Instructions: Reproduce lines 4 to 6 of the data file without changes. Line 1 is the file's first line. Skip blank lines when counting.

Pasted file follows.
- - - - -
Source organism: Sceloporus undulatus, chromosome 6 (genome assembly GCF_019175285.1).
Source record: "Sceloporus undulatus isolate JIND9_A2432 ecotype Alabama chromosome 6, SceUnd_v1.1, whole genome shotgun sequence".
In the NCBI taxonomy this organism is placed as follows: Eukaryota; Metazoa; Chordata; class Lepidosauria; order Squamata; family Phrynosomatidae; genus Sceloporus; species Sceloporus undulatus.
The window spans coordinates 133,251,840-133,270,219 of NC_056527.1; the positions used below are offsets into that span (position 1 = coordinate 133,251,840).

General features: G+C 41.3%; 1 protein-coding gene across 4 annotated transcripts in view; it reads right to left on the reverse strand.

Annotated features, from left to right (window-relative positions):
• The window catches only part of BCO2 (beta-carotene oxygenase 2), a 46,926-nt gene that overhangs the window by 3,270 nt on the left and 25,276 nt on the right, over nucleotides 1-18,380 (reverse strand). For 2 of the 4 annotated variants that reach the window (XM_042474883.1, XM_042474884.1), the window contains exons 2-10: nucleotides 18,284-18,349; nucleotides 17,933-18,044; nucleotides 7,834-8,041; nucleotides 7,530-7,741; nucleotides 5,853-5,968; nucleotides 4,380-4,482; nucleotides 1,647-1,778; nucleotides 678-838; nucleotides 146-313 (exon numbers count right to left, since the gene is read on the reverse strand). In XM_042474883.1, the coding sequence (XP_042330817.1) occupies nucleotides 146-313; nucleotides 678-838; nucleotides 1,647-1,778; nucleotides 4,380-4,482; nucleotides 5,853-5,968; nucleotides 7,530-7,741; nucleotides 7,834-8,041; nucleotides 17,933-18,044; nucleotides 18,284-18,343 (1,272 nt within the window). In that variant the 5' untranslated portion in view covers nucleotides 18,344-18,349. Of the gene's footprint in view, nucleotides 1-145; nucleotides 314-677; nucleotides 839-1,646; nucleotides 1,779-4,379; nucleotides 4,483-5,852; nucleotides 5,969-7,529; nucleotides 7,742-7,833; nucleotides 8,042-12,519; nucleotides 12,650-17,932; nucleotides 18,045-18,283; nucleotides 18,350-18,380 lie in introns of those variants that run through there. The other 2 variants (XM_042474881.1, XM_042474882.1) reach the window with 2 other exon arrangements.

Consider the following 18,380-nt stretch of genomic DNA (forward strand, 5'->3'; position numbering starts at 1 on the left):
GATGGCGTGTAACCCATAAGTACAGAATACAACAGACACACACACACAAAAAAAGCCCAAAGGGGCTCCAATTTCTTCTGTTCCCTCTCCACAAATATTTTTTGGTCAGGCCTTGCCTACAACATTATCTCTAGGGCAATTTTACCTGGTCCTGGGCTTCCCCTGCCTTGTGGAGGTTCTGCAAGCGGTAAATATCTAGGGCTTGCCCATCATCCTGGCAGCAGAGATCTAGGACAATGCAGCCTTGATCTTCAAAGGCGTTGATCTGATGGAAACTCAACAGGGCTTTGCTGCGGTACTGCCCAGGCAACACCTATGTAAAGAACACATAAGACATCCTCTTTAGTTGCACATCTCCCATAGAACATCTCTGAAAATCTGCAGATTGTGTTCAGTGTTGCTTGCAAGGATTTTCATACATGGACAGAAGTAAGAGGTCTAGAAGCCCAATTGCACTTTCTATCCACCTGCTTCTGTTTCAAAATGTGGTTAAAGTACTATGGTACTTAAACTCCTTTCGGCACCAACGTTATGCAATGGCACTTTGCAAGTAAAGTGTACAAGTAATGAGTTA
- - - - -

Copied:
The window spans coordinates 133,251,840-133,270,219 of NC_056527.1; the positions used below are offsets into that span (position 1 = coordinate 133,251,840).

General features: G+C 41.3%; 1 protein-coding gene across 4 annotated transcripts in view; it reads right to left on the reverse strand.

Annotated features, from left to right (window-relative positions):